Elevator Pitch: Startup vet touts social shopping service

Dmitry Balin pitches his company, Pikaba, at the Space Needle.

We’re back for another exciting and fast-paced episode of The Elevator Pitch, the show where entrepreneurs pitch their business plans in the 43 seconds it takes to ride to the top of Seattle’s iconic Space Needle.

In this episode, we hear from Dmitry Balin, a startup veteran who sold his previous company to Microsoft. Balin came well prepared to tout his new social shopping service, Pikaba.

Did we like it? Well, let’s just say the judges were quite split on this one. Find out in the show below whether we kept Balin around for the final rounds, or sent him to the ground to work on the business so more.

Joining me on the judging panel: GeekWire Chief Business Officer Rebecca Lovell and Madrona Venture Group’s Greg Gottesman. Enjoy!!


So, what do you think? Did we make the right choice? Cast your ballot here:

Meanwhile, here are the first three installments of the Elevator Pitch, featuring PetHub founder Tom ArnoldMannequin founder Prashant Sridharan and Frameable founder Nick White.

Think you’ve got what it takes to pitch your business while speeding to the top of the Space Needle? We’ll be filming another round of contestants next week, and are currently taking applications. If interested, email me — john@geekwire.com — with a quick explanation of your business and why you think you’ll get to stay on top of the Needle with us.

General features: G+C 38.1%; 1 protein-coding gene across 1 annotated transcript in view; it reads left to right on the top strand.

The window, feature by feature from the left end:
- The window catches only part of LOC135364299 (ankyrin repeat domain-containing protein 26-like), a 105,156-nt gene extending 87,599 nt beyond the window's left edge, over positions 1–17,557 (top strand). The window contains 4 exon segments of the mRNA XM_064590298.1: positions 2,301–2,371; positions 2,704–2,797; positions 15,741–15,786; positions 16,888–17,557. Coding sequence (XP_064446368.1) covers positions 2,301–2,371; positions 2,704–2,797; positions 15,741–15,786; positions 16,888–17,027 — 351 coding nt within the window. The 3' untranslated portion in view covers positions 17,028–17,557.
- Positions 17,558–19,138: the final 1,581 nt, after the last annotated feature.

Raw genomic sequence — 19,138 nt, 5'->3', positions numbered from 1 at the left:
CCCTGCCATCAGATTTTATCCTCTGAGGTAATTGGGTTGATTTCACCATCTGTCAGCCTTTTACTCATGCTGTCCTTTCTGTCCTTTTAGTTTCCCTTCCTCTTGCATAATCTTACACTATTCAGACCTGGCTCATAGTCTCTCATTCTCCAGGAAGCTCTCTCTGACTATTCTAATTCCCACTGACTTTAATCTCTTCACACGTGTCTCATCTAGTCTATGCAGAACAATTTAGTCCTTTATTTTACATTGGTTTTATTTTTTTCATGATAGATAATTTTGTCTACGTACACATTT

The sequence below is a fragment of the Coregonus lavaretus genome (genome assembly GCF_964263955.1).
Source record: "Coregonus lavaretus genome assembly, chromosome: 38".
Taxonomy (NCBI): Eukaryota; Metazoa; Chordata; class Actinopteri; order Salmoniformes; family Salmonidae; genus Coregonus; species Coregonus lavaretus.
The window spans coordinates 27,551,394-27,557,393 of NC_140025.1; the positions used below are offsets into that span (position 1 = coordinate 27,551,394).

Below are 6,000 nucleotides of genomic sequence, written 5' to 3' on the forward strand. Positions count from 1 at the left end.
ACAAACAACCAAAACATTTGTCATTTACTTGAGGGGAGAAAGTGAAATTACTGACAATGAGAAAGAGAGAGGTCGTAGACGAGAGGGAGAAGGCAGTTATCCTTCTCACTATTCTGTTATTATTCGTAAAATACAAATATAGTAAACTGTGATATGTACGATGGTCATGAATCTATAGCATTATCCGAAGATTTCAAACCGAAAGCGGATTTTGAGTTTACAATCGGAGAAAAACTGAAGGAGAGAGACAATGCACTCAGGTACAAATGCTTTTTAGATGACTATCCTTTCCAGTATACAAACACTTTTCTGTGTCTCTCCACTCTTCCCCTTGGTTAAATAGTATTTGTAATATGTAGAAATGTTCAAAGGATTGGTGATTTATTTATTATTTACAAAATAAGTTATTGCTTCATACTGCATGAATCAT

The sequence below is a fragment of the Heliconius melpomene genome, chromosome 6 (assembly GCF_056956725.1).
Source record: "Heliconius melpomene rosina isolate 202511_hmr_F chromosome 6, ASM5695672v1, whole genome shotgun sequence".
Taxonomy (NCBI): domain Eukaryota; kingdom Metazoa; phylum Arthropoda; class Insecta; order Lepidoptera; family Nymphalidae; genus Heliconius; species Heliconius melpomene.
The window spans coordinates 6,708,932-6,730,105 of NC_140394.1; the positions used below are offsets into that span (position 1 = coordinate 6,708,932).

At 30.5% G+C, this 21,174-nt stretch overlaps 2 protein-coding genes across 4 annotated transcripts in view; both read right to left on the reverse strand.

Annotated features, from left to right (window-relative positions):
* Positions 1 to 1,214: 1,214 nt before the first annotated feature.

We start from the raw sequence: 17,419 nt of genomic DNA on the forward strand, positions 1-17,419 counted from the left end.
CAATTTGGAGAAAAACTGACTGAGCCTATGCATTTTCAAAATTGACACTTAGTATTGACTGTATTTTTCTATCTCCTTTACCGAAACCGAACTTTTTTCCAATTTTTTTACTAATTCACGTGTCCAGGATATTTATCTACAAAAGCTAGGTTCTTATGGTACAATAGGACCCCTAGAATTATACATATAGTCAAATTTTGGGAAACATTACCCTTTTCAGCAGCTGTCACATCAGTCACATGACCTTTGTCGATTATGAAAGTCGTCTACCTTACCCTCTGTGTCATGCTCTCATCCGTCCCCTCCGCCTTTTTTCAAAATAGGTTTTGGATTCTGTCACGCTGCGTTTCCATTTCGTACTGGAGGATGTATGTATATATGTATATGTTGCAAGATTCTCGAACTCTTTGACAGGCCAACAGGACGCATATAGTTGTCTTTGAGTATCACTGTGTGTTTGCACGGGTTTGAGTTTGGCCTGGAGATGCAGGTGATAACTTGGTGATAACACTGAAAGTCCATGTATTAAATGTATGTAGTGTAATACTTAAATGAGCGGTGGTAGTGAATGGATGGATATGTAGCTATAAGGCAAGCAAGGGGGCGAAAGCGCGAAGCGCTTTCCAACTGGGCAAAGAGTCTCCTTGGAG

Stay tuned for more episodes of the Elevator Pitch. A big thanks to Lift Digital and the Space Needle for helping to make the show possible.

  • http://twitter.com/adamloving Adam Loving

    Fun (and ambitious) format. I agree pitch sounds like Zaarly. From looking at the site, Pikaba appears to have a little traction. I just don’t think “want ads” make up a significant percentage of the way consumers shop.

  • http://twitter.com/Seattle_Startup Seattle Startup

    I believe this would be a more effective exercise if the decision was based more on feedback from actual investors who invest actual money…not journalists. In fact, I think journalists shouldn’t have participated…instead get Greg to bring a few other investors for the next rounds.

    • johnhcook

      Fair enough, but I’m technically the only journalist in the bunch. We’ve made a point to bring in professional investors to help us critique the pitch.
      My colleague Rebecca has critiqued and analyzed hundreds, possibly thousands of business plans, in her former roles at the head of the Alliance of Angels and the Northwest Entrepreneur Network.
      In terms of my role, I do feel it is important that entrepreneurs be able to pitch their business plans to ordinary folks (like me) who don’t have a technical or business background. That said, I’ve heard my fair of pitches and interviewed thousands of entrepreneurs in the Seattle area over the past decade.
      Thanks for tuning in.

      John Cook
      Co-founder, GeekWire
      206-913-7926
      John@GeekWire.com